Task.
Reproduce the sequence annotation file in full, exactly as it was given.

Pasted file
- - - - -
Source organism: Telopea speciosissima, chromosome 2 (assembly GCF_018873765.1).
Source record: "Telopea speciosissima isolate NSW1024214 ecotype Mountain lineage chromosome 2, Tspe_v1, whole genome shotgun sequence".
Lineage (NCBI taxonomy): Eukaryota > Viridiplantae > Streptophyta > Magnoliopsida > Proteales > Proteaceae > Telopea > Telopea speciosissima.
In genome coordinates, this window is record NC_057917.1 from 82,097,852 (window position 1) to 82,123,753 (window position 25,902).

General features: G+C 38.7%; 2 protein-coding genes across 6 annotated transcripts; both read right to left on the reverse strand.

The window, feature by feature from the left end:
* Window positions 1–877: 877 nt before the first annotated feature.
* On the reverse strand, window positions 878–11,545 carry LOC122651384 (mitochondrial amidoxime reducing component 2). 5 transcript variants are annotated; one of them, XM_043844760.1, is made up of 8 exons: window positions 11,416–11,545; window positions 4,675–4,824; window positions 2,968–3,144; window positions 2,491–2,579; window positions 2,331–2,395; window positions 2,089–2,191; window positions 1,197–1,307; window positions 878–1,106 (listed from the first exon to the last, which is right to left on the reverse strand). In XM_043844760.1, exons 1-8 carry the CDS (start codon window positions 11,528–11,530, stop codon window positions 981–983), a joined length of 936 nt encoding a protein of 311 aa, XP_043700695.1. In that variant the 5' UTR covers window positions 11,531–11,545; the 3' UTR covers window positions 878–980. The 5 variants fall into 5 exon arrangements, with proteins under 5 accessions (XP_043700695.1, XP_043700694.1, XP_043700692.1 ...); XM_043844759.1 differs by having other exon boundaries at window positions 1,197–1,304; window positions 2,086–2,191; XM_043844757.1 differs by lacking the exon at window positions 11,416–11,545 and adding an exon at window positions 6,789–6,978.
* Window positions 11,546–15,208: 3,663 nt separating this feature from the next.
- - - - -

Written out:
Source organism: Telopea speciosissima, chromosome 2 (assembly GCF_018873765.1).
Source record: "Telopea speciosissima isolate NSW1024214 ecotype Mountain lineage chromosome 2, Tspe_v1, whole genome shotgun sequence".
Lineage (NCBI taxonomy): Eukaryota > Viridiplantae > Streptophyta > Magnoliopsida > Proteales > Proteaceae > Telopea > Telopea speciosissima.
In genome coordinates, this window is record NC_057917.1 from 82,097,852 (window position 1) to 82,123,753 (window position 25,902).

General features: G+C 38.7%; 2 protein-coding genes across 6 annotated transcripts; both read right to left on the reverse strand.

The window, feature by feature from the left end:
* Window positions 1–877: 877 nt before the first annotated feature.
* On the reverse strand, window positions 878–11,545 carry LOC122651384 (mitochondrial amidoxime reducing component 2). 5 transcript variants are annotated; one of them, XM_043844760.1, is made up of 8 exons: window positions 11,416–11,545; window positions 4,675–4,824; window positions 2,968–3,144; window positions 2,491–2,579; window positions 2,331–2,395; window positions 2,089–2,191; window positions 1,197–1,307; window positions 878–1,106 (listed from the first exon to the last, which is right to left on the reverse strand). In XM_043844760.1, exons 1-8 carry the CDS (start codon window positions 11,528–11,530, stop codon window positions 981–983), a joined length of 936 nt encoding a protein of 311 aa, XP_043700695.1. In that variant the 5' UTR covers window positions 11,531–11,545; the 3' UTR covers window positions 878–980. The 5 variants fall into 5 exon arrangements, with proteins under 5 accessions (XP_043700695.1, XP_043700694.1, XP_043700692.1 ...); XM_043844759.1 differs by having other exon boundaries at window positions 1,197–1,304; window positions 2,086–2,191; XM_043844757.1 differs by lacking the exon at window positions 11,416–11,545 and adding an exon at window positions 6,789–6,978.
* Window positions 11,546–15,208: 3,663 nt separating this feature from the next.